Posted in Short Stories

Bernard Malamud: The German Refugee

Deal Me In – Week 29

6♥  6♥  6♥  6♥  6♥  6♥  6♥  6♥

“I felt like a child, or worse, often like a moron. I am left with myself unexpressed.  What I knew, indeed, what I am, becomes to me a burden. My tongue hangs useless.”

Sometimes, a sad story well-told is a beautiful thing.  Bernard Malamud’s “The German Refugee” is a prime example.  I read it this week when I selected the Six of Hearts for my Deal Me In 2015 Short Story Project. My Deal Me In 2015 list can be seenhere. Deal Me In 2015 is sponsored by Jay at Bibliophilopolis.


The narrator is a young college tutor who privately teaches English and speech during the late 1930’s in New York City.  Many of his students are prominent Jewish men who have escaped Nazi Germany. His current student, Oskar Gassner, becomes more of a friend to the narrator than just a student. The amazing aspect of this story is how Malamud lets the sadness of Gassner’s situation come through loud and clear in relatively minor details such as the anguish of attempting to talk without an accent when giving lectures – the way Gassner made a living in Germany. The reader gets inside the mind of a man in his mid-fifties who must completely start over in another country because his government wants to kill him and understands the conflict within Gassner’s mind between “I must try to make a go of this” and “why bother”.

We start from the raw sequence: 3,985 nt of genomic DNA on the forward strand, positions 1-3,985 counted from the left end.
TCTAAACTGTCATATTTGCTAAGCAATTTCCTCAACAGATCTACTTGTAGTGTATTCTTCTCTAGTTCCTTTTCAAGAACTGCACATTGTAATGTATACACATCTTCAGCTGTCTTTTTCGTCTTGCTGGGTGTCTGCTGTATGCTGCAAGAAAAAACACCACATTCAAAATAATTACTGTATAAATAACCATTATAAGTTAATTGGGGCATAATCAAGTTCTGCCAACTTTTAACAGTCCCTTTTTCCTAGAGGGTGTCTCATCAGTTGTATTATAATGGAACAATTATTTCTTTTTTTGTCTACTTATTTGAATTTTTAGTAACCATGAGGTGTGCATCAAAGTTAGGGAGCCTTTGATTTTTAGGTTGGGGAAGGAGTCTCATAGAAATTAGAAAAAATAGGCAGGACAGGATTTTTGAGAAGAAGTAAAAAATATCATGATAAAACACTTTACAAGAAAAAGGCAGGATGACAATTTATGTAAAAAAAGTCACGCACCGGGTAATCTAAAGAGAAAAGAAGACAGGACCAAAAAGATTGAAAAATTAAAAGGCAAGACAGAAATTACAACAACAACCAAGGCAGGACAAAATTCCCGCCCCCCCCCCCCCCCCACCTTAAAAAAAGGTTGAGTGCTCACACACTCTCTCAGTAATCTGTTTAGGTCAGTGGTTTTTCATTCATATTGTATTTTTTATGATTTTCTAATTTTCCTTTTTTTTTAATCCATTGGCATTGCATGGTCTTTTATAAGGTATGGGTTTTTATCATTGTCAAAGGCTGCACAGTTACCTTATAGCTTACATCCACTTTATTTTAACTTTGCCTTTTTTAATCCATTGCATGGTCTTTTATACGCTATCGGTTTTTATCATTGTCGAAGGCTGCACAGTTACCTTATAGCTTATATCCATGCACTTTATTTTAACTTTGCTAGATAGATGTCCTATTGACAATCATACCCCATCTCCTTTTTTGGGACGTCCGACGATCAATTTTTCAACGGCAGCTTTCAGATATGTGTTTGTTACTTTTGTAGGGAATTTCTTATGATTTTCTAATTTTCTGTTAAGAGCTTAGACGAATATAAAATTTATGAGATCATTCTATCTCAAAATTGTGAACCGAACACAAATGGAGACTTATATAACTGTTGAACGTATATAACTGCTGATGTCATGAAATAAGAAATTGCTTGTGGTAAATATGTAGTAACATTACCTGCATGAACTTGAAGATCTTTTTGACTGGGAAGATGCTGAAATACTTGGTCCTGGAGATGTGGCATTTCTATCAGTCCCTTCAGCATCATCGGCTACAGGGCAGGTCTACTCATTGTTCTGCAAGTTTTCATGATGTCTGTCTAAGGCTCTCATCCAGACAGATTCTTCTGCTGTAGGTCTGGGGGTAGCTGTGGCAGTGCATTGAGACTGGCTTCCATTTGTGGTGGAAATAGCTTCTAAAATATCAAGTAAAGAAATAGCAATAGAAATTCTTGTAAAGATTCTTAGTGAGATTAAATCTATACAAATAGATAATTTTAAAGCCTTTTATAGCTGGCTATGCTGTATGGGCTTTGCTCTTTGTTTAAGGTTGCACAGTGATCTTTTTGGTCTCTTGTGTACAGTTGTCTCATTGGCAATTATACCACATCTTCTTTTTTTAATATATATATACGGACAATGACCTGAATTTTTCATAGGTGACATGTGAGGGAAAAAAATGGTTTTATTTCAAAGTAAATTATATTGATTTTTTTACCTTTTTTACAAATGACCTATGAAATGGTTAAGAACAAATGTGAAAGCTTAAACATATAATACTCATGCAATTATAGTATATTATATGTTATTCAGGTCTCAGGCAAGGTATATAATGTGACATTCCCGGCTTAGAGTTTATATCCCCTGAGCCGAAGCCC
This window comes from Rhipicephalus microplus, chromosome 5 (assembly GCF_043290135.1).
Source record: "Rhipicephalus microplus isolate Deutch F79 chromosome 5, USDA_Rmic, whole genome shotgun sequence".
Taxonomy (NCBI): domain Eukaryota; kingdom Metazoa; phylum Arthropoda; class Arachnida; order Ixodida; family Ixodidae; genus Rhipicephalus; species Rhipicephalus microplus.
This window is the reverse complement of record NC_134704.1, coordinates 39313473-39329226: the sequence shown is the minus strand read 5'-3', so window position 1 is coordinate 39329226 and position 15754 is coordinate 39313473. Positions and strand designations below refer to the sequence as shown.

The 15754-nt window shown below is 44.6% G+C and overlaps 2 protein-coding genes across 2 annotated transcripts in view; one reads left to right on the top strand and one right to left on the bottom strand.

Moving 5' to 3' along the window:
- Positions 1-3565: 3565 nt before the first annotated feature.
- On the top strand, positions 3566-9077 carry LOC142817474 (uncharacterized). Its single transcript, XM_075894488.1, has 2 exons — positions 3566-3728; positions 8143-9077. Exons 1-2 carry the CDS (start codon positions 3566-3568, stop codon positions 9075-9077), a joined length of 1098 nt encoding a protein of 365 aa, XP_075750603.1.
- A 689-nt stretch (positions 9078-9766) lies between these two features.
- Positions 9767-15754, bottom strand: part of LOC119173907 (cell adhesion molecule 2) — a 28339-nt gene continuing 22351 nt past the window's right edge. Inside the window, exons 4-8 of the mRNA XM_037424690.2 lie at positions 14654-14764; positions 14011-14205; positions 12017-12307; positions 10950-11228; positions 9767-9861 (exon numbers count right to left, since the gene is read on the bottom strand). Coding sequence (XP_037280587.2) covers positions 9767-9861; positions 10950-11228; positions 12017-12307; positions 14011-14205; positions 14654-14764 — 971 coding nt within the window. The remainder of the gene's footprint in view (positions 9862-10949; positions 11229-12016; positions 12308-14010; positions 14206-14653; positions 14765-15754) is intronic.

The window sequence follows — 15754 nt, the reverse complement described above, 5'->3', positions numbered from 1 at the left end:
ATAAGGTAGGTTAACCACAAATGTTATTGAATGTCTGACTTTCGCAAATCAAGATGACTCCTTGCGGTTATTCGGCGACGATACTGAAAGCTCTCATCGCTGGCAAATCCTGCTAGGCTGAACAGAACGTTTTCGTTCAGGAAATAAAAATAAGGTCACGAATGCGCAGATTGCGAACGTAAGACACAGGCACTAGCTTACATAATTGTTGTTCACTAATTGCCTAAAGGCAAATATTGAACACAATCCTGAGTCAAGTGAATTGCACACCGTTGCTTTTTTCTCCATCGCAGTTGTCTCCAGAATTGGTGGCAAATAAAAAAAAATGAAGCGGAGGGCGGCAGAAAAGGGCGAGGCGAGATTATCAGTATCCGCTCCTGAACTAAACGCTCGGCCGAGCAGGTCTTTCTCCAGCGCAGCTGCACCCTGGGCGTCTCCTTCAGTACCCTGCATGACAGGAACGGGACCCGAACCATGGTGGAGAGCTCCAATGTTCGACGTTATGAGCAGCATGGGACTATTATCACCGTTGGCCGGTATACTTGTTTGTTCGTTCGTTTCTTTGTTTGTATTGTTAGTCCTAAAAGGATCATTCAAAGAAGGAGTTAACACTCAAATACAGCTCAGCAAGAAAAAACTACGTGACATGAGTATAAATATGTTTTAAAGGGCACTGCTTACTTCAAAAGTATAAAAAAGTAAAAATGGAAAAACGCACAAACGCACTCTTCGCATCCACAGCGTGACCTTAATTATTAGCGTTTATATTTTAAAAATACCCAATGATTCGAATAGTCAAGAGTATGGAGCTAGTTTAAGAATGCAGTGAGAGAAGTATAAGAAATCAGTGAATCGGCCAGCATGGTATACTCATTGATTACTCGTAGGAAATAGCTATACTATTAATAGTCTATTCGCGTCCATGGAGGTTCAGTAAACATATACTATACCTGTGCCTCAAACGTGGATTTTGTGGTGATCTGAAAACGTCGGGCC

There are many great stories that tell various aspects of the Jewish plight in Europe during World War II.  I found “The German Refugee” to be one of the best.  It is included in The Best American Short Stories of the Century, edited by John Updike.


One thought on “Bernard Malamud: The German Refugee

Leave a Reply

Fill in your details below or click an icon to log in: Logo

You are commenting using your account. Log Out /  Change )

Google photo

You are commenting using your Google account. Log Out /  Change )

Twitter picture

You are commenting using your Twitter account. Log Out /  Change )

Facebook photo

You are commenting using your Facebook account. Log Out /  Change )

Connecting to %s